Excommunicated: AOL blocks Pope mail

When Charlottesville resident Keith Rosenfeld forwarded a link to a humorous article titled "Pope on a Pogo Stick" to a friend of his, he figured his buddy would get a good laugh. Instead, Rosenfeld got an automated response from AOL that has him hopping mad.

"The following recipient(s) could not be reached..." read the error response Rosenfeld received. "...The URL contained in your email to AOL members has generated a high volume of complaints...."

Rosenfeld says he was baffled.

The URL was for a legitimate news story– posted on the Reuters site– about a planned UK cartoon show called Popetown, in which the Pope is presented as a "puerile preacher on a pogo stick."

The article cites the uproar the show has generated abroad, including 6,000 letters written to the BBC, which planned to air the show, and an anti-show petition bearing 28,000 signatures. Still, Rosenfeld doesn't understand what business an Internet provider has deciding what's too controversial.

After the first bounce-back, Rosenfeld– believing the AOL server was just picking up the URL copied into the message field and treating the mailing as spamre-sent the email, this time with just the text of the pogo stick article copied.

Again, the message came bouncing back.

"It shows they're actually scanning the text of every message," says Rosenfeld.

AOL representatives did not return The Hook's repeated calls, and Rosenfeld wonders how many other messages have been returned to senders because AOL deemed them unsuitable.

A September 2003 press release states that AOL recently increased its spam filtering options, allowing customers to voluntarily increase the threshold for spam screening. As many as 2.4 billion pieces of junk email are screened out each day, according the release. Nowhere in the release– or elsewhere on the corporate website– does AOL state that it screens messages for content, as Rosenfeld fears.

Wallace Gibson, owner of Gibson Management Group, says she's used AOL for years and has been totally satisfied with the service. In fact, she says the company's vigorous screening of spam is one of the best perks.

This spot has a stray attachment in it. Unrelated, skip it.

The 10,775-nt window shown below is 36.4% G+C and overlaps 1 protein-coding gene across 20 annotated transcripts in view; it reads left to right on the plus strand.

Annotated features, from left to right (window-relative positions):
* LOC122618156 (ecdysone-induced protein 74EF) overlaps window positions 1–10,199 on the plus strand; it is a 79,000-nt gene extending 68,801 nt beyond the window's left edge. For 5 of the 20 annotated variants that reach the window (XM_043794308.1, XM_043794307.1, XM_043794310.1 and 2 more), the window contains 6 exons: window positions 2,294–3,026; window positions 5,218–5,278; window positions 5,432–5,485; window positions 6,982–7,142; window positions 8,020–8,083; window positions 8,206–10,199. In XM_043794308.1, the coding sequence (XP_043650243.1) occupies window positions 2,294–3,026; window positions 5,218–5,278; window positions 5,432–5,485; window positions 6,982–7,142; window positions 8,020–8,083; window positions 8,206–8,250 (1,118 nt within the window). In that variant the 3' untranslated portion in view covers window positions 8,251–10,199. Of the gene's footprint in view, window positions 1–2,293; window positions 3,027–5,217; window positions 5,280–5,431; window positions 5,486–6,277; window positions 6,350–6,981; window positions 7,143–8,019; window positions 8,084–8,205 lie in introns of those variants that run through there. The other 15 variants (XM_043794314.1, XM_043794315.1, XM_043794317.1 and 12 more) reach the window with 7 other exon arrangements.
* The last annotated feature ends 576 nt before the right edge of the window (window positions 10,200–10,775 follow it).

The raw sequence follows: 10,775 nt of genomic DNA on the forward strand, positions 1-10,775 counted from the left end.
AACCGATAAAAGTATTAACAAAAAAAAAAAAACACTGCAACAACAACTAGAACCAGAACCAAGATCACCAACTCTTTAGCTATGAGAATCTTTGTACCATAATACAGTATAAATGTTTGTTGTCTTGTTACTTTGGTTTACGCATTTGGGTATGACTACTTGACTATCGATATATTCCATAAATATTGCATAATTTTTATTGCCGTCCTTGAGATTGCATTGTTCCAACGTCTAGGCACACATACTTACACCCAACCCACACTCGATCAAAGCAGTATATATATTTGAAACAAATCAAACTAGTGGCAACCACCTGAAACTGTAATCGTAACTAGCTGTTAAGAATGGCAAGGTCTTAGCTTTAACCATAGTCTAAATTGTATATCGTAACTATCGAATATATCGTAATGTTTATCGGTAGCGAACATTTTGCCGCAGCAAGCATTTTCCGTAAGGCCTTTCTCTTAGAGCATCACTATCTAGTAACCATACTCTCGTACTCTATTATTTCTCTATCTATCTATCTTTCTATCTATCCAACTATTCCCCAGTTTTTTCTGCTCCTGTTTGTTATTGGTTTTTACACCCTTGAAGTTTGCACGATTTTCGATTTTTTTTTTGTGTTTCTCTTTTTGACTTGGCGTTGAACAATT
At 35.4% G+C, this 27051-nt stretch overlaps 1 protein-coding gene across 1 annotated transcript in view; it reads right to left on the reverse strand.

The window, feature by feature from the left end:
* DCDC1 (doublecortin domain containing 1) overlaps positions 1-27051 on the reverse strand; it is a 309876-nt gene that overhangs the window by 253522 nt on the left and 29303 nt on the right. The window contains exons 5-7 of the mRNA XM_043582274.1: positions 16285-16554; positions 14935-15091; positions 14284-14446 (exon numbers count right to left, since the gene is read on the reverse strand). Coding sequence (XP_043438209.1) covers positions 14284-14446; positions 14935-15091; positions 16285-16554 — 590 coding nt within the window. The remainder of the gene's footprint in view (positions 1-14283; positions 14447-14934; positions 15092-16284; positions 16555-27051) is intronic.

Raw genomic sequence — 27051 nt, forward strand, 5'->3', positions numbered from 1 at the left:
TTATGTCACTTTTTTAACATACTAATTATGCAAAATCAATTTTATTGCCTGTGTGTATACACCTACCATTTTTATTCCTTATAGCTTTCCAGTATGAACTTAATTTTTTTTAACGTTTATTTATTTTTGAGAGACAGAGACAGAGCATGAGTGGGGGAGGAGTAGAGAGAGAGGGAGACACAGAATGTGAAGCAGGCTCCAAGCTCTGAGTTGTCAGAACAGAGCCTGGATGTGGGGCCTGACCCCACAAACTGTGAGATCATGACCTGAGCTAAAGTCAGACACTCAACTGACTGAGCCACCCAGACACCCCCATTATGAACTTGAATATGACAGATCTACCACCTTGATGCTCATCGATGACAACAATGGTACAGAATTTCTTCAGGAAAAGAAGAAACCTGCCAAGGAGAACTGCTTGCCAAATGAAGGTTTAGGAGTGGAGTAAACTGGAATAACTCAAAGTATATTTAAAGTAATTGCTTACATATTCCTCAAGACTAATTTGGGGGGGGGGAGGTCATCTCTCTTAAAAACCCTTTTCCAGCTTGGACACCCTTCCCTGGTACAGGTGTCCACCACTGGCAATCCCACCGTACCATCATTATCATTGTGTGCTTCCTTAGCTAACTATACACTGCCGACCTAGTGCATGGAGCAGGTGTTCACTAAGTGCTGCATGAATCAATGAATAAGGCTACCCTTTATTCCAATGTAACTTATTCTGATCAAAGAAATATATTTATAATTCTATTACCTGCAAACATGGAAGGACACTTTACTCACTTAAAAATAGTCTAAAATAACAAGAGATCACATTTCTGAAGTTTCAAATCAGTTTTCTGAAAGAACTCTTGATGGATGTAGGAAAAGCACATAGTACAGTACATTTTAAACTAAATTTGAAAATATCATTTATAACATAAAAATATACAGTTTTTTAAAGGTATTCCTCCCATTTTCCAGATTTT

"I don't get any more Viagra or penis advertisements," says Gibson. "I love it. And I had to block it only one time."

Gibson says she believes the Pope email was blocked because AOL is so vigilant about spam.

"They'd rather err on the side of caution," she explains, saying other companies have similar policies. They're all getting jiggy about this kind of stuff."

Indeed, Mary Youngblood, spokesperson for Internet provider Earthlink, says her company has had to "take drastic measures" to fight the "huge increase" in spam over the last several years.

Those measures include a new optional product, spamBlocker, which allows Earthlink subscribers to decide what level of spam filtering they require. Those who choose a medium or high level of spam protection can have any mail from unknown sources directed into a special folder so that their inboxes don't get clogged.

But, says Youngblood, she can't imagine a circumstance where a news story sent by one person to another would ever be blocked– even if the content were objectionable.

"Our filters don't look at content," she says. Instead, they examine IP addresses, which show where an email was generated. Mail from IP addresses that have been determined to be spam-producers is routinely blocked, Youngblood says.

If a customer had a situation like Rosenfeld's, in which a personal email was bounced back, "We would take it very seriously," she adds.

Michael Burton-Prateley, the intended recipient of Rosenfeld's Pope email, and CEO of an Internet-based logistics company, says he wasn't devastated by not receiving that particular papal mailing. But the idea that other emails might not reach him is frightening.

"If clients are trying to contact me to open an account with me or fix a problem," he says, "I need to know about that."

Fortunately, Burton-Prateley explains, he has a series of checks that allow emails coming to any of his websites to be forwarded to several different accounts.

If AOL was his only source of Internet service, he says, he'd be looking elsewhere. "I wouldn't say I'm happy with it," he says.

As for getting an answer from AOL about why the Pope on a Pogo Stick email bounced back, Burton-Prateley says he wouldn't count on it.

"I wonder," he asks, "if they really care?"

Keith Rosenfeld sent an email that came bouncing back.